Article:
Biblical Archaeology Review 32:4, July/August 2006

Assessing David & Solomon

From the Hypothetical to the Improbable to the Absurd

By Michael D. Coogan

David and Solomon: In Search of the Bible’s Sacred Kings and the Roots of the Western Tradition

Israel Finkelstein and Neil Asher Silberman (New York: Free Press, 2006), 343 pp. $26.00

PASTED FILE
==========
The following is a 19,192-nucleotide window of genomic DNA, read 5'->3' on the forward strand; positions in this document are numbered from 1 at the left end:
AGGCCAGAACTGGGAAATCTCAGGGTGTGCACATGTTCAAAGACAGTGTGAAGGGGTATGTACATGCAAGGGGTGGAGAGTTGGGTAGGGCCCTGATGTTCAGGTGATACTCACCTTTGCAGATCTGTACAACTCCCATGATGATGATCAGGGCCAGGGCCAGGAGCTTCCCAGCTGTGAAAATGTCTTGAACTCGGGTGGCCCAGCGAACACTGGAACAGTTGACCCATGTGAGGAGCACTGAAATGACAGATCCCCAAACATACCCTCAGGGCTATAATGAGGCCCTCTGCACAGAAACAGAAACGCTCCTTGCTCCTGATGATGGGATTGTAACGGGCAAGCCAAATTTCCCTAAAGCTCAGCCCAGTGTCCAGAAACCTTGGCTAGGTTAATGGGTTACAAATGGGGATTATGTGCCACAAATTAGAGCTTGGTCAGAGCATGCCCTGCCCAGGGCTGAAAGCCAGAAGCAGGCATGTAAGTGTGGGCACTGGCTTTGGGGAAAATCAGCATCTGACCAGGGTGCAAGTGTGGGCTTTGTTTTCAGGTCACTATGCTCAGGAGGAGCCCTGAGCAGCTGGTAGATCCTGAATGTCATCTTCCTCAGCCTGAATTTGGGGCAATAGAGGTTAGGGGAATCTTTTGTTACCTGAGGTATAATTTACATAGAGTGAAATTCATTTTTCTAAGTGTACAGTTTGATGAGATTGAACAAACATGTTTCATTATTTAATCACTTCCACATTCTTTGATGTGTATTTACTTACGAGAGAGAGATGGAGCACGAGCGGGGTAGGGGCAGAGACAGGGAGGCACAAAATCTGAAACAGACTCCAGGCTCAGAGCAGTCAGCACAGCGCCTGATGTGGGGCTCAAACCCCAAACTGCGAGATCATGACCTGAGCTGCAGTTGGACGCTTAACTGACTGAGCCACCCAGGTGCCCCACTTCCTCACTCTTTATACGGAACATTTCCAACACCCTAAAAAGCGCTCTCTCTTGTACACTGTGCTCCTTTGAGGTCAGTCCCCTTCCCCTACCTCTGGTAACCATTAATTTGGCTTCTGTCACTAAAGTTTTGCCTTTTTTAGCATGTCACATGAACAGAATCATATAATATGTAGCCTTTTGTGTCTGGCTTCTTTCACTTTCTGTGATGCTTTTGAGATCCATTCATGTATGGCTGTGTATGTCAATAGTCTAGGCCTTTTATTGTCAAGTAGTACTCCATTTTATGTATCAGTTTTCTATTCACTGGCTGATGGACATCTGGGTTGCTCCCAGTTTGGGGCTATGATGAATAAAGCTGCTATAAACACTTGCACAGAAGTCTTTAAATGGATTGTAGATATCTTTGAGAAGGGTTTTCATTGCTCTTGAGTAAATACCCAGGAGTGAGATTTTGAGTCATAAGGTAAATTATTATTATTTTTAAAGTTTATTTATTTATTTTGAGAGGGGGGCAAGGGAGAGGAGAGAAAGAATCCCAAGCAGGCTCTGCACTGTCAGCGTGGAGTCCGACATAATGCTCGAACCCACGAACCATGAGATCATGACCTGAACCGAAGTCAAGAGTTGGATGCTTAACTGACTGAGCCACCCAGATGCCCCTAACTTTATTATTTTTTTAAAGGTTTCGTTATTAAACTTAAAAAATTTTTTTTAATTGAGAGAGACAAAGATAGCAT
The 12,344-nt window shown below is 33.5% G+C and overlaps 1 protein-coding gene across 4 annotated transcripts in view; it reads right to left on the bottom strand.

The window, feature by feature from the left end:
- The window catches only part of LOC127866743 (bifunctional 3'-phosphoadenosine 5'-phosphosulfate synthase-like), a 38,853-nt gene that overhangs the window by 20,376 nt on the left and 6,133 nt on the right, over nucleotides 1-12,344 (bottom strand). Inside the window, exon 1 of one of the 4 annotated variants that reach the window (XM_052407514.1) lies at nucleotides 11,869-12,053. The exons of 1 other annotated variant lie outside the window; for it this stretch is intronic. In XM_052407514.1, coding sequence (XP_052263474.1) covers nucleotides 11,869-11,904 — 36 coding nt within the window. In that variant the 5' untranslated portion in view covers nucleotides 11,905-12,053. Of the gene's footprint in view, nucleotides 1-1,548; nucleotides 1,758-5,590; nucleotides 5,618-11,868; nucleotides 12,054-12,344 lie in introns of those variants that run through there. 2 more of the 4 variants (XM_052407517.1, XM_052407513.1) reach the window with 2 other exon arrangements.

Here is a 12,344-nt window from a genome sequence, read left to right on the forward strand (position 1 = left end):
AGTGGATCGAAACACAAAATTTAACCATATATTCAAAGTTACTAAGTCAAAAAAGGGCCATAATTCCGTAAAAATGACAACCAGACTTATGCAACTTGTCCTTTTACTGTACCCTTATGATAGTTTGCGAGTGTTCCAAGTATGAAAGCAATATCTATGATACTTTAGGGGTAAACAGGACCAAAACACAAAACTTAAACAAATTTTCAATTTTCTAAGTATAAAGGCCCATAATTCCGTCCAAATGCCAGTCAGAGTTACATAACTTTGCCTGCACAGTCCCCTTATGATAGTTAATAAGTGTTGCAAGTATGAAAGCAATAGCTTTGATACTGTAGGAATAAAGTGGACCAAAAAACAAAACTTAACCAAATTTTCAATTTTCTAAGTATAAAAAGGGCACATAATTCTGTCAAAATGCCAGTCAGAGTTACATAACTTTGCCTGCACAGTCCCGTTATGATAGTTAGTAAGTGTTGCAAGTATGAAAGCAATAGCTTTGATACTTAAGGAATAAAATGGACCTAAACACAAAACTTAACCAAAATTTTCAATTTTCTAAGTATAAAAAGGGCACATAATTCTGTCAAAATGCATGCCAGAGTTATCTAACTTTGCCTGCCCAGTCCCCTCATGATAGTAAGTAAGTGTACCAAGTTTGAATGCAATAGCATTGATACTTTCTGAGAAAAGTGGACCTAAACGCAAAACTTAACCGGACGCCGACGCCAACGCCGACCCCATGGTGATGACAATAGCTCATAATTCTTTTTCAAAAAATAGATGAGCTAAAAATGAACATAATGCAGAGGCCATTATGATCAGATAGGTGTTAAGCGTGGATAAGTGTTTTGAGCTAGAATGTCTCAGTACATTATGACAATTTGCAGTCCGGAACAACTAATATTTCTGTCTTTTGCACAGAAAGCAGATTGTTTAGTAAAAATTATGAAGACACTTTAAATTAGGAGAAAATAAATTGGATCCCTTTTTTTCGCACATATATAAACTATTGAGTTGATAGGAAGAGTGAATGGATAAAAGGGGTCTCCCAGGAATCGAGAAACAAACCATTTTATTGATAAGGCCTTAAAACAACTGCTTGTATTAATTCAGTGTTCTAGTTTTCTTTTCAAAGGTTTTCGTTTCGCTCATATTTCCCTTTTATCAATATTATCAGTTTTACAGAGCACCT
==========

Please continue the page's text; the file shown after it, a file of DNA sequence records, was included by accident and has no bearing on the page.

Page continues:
David son of Jesse—warrior, king, poet, sinner—has fascinated writers, artists and scholars for more than three millennia. More space is devoted to him and compositions attributed to him than to any other human being in the Hebrew Bible except Moses. In the last five years, eminent scholars such as Baruch Halpern and Steven McKenzie have turned their attention to David, as has the poet laureate Robert Pinsky. Now archaeologist Israel Finkelstein and writer Neil Silberman have written an engaging, yet flawed book focusing on David and his son Solomon.

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